It’s likely that you have met with ‘blow back’ if you tried to stand up for yourself before, leading to anxiety or fear. This doesn’t mean that you are wrong. What it does mean is that the person pushing back is out of line.
Focus on making decisions for yourself, and paying attention to your convictions. Get clear about your values, character, what you like and are good at. Trust your gut sense that tells you that hurtful actions are wrong, and those who oppose your attempts to value yourself are not on your side. Treat yourself with the respect that is blatantly absent from interactions with scapegoaters.
Many people continue to participate in abusive relationships due to threats from their scapegoaters to cut them out if they don’t submit to the ‘rules’. This can be particularly painful when you stand to lose contact with parents, your child or grandchildren. But continuing to participate in abusive relationships sends the message that it’s OK to submit to emotional blackmail, thereby perpetuating the scapegoating.
You have probably been conditioned to be fearful of those who have targeted you. This is understandable. But as an adult you can never be hurt or controlled in the ways you were as a child, when you had neither the power, options, nor the maturity to know the difference. Find ways to manage your anxiety, and stand up for yourself anyway. You will likely find that your anxiety will go down over time, the less you allow fear and manipulative people to control you.
6. Stop: Repressing your emotions.
Children of self absorbed, scapegoating parents are discouraged from expressing their emotions or needs, as it takes the spotlight off the needy parent.
Start: Becoming aware of, accepting and – where appropriate or safe – expressing your emotions as they arise.Tuning into your emotions with a tolerant, understanding attitude will help prevent feeling overwhelmed, blowing up, or shutting down, and increase closeness in relationships. You will also get to know yourself better, and understand that emotions are valuable messengers that tell you when things are good, not so good, require change or need to be stopped altogether.
7. Stop: Being controlled by sibling rivalry.
Siblings are often unwittingly manipulated by the scapegoating parent, in an attempt to get children to side with them, or to punish those who are critical of negative family dynamics. Similarly, a self-centered parent may exploit competition between siblings to try and maintain control. Later on, adult children may continue to scapegoat their siblings, perpetuating the abuse cycle from one generation to the next.
Start: Making yourself unavailable for parent-sibling scapegoating.
Avoid unhealthy triangulating with your controlling parent through your siblings. Communicate directly with people, not through a third party who’s delivering the imagined complaint to you, such as a sister or brother complaining about how much you have hurt a parent, or vice versa.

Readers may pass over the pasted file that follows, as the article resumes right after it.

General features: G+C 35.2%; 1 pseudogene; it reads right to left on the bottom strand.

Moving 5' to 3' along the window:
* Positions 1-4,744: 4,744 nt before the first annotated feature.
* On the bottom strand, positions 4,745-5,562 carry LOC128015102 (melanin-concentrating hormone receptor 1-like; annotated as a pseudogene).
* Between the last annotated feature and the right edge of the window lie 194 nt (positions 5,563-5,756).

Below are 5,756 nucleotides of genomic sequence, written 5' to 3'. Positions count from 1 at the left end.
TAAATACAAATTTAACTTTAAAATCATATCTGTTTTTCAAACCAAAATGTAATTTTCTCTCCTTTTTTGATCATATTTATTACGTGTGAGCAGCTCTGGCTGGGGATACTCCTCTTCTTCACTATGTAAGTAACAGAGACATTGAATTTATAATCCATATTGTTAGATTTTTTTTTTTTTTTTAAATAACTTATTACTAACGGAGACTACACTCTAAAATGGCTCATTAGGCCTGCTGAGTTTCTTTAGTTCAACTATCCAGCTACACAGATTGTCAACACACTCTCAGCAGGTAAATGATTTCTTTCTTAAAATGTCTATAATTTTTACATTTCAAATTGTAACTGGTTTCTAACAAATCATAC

Be assertive with siblings. Explain that you will no longer be taking abuse. Describe the abusive behavior you will not subject yourself to. If you believe you may be getting through to your sibling, even in a small way, this is good news, as it creates an opening for potentially building a healthier relationship.
If you sibling pushes back, becomes more verbally or emotionally abusive, step back. Explain again that you will not stay present for abusive treatment. Express what you want to see happening instead, that will enable you to stay in contact with your sibling. E.G. “We will speak to each other in a calm, respectful tone of voice, without anger, criticism or name calling, etc…”
Although it may be challenging, you will learn a lot about the possibilities or limitations of a relationship with your sib through these kinds of direct, assertive exchanges.
8. Stop: Going it alone.
Targets are deliberately isolated in families through the abusive process of scapegoating. Abuse victims may learn to avoid others in an attempt to prevent or minimize getting hurt again, or due to shame. It may be difficult for targets to trust getting close to others, because those they were supposed to be closest to – their family -have betrayed them. Many scapegoats also fall into a tendency to isolate because they have come to believe they are flawed and, therefore, unlovable.
Start: Learning to challenge negative, fear based thinking so you can identify and develop healthy relationships.
Take your time. You will not overcome fear or squelch negative beliefs about yourself overnight. Get to know people slowly. If they seem trustworthy and treat you right, that is a signal to move closer. Find your allies, if any, within your extended family.
Seek professional help if you are stuck. Counselling can help you release the pain, make decisions that work for you, and find ways to cope with or solve the challenges scapegoating hurls in your path.
Collage: Glynis Sherwood
Scapegoating in Families: Intergenerational patterns of physical and emotional abuse, Dr Vimala Pillari, Philadelphia, PA, US: Brunner/Mazel, 1991
Child Abuse: Pathological Syndrome of Family Interaction, Arthur Green, Richard Gaines and Alice Sandgrund, The American Journal of Psychiatry, 2015
Need help overcoming scapegoating? Visit My Scapegoat Counselling Web Page Here
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Glynis Sherwood – MEd, Canadian Certified Counsellor, Registered Clinical Counsellor, specializes in recovery from Scapegoating, Low Self Esteem, Anxiety, Depression, Grief and Addictive Behaviors.